Rules of Engagement for Social Media on Government Time

Social Media Outposts

Earlier this year, we talked about how 60 percent of government workers are using social media, 40 percent find it useful in their jobs, and 63 percent have access to it at their work.  And since we are nearing the 500-member mark on our LinkedIn resource page—the City Clerk Café—it is no surprise to us that there is a time, and a place, for social media in the government.

But whether you are a beginner, or well-versed in social media, you have probably had questions from time to time about how to engage in social media, and what the appropriate etiquette is for this new media.

Unlike formal codes of conduct, which guide our interactions at work, there is no “Government Social Media For Dummies” book to gain insight from, and most lessons are learned by trial and error.  But there are a few  “Survival Tips for Social Media” that can be shared, and will help you get the most from your social media experience.

Black Mountain Software’s Survival Tips for Social Media

Consider Cyber Security and Confidentiality.  Remember that everything online can be accessed, so be sure not to breach security or confidentiality by discussing anything that the whole world shouldn’t see.  If you wouldn’t broadcast it over a loud speaker at town hall, don’t post it online!

Engage.  It’s perfectly fine to sit back and spectate while learning a new social media platform.  In fact, it’s encouraged.  But once you begin to feel comfortable in the medium, be sure to create a presence and interact.  The best parts of social media—engagement, advice, and relationships—can only be gained if you connect with others and participate in the conversations.

Don’t Get Too Personal. As much as social media can be a tool for you, it can also be a tool for your employer to monitor you.  So don’t post anything too personal, don’t slander a company, customer, or co-worker, and steer clear of anything that can be misconstrued or deemed inappropriate.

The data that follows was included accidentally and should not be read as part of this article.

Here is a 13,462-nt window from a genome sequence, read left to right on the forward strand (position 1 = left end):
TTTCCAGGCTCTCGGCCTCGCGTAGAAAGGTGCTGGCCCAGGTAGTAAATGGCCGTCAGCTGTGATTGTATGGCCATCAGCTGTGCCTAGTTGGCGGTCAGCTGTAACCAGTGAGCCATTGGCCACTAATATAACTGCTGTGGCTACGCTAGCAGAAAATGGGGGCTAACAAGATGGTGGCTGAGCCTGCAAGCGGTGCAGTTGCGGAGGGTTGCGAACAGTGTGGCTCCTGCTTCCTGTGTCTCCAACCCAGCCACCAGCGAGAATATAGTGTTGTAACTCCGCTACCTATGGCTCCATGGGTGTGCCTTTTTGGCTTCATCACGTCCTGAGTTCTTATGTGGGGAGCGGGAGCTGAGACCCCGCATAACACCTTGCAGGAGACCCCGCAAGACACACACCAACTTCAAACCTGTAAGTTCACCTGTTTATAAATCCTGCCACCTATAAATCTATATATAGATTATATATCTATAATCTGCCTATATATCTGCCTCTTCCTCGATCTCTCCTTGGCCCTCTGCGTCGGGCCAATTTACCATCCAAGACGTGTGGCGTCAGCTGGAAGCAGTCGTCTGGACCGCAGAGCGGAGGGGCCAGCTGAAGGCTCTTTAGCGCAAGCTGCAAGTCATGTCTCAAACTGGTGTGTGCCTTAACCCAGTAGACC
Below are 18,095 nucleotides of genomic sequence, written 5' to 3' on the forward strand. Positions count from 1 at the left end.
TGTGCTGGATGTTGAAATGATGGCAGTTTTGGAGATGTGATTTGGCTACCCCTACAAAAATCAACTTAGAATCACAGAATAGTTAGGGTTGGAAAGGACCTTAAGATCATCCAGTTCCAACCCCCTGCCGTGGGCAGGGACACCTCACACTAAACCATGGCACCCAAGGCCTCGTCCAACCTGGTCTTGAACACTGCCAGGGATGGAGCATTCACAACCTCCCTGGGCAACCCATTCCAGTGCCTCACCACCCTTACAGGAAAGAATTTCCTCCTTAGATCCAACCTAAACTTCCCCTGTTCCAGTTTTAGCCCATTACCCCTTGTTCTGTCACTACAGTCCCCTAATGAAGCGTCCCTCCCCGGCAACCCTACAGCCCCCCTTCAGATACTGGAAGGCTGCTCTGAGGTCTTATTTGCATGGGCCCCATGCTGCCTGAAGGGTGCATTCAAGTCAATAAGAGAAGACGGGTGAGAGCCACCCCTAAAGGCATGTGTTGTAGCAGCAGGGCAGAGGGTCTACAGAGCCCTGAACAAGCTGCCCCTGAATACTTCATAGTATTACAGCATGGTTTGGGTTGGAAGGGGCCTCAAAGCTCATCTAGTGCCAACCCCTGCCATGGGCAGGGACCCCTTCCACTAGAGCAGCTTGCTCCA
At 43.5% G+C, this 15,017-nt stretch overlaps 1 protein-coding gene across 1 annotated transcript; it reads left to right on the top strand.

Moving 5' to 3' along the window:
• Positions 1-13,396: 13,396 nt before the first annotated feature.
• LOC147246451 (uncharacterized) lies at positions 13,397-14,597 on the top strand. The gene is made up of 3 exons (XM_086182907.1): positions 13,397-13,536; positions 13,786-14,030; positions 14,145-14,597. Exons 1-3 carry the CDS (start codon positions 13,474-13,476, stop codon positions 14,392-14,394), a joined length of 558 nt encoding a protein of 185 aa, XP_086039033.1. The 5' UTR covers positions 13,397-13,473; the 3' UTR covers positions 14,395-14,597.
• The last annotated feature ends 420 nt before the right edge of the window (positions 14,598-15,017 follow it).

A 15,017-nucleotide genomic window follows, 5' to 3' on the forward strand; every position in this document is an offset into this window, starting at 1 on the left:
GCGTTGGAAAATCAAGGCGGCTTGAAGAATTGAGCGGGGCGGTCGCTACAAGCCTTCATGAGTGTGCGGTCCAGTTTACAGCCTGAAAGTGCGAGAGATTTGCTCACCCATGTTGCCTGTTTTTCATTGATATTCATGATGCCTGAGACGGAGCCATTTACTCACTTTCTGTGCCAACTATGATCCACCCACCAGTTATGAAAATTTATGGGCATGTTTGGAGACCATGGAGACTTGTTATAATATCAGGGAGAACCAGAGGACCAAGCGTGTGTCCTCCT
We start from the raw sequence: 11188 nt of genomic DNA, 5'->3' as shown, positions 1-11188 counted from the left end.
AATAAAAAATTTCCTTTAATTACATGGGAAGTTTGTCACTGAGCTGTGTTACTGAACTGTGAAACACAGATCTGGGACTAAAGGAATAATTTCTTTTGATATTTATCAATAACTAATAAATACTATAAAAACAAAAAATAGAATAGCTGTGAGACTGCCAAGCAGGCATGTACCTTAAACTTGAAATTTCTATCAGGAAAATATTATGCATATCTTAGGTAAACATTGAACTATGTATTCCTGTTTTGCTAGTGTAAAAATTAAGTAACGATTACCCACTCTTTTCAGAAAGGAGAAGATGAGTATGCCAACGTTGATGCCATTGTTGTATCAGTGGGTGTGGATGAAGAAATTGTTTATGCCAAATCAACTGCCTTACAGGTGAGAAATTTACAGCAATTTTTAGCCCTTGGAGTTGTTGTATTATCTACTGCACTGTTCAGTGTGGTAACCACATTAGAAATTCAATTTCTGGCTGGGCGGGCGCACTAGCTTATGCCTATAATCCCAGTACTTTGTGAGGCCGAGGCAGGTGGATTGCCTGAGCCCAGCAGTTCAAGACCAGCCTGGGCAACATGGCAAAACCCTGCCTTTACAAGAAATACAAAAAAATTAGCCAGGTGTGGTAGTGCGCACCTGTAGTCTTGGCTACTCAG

Use Social Media As a Resource.  Are you meeting a business contact for the first time? Connect with them on LinkedIn, check out their online profiles, and get the scoop on Google.  But at the same time…

…Check Out Your Good Name.  A quick Google search of your name allows you to see what others see.  Make sure there are not any pictures, posts, Tweets, or incriminating information about you online, and if there is, remove it.

Take Extra Time to Set Up Your Privacy Settings.  Each social media platform allows you to customize the settings so only certain people and the public see certain things.  It’s a good idea to limit was is allowed to be shared with “friends of friends” or the public.

Connect with Quality, Not Quantity.  It’s okay not to accept every friend request, to not follow every follower back, and not to connect with every LinkedIn invite.  In fact, if you have received an invite from someone who you do not know and the request seems suspicious, it’s probably spam, and you could be putting yourself, and your contacts, in a security breech.  Certain spammers look for “friend collectors” and use them to hack into their cyber accounts, or compromise their passwords and security settings.  A good rule of thumb is this: If there’s no common denominator—a common friend, follower, industry, job, or hobby—then don’t accept the invitation to connect.

Limit Your Time.  Social media can be addictive, so be sure to limit the amount of time you are spending on social media while at work.  When you are on company time, limit your social media engagement to work-related conversations.

Keeping a few etiquette tips in mind can help you engage in social media and get the most out of it, while not interfering with your job.

Share This Post:

This entry was posted in Best Practices, City Clerk Cafe, Uncategorized and tagged , , , . Bookmark the permalink. Follow any comments here with the RSS feed for this post. Both comments and trackbacks are currently closed.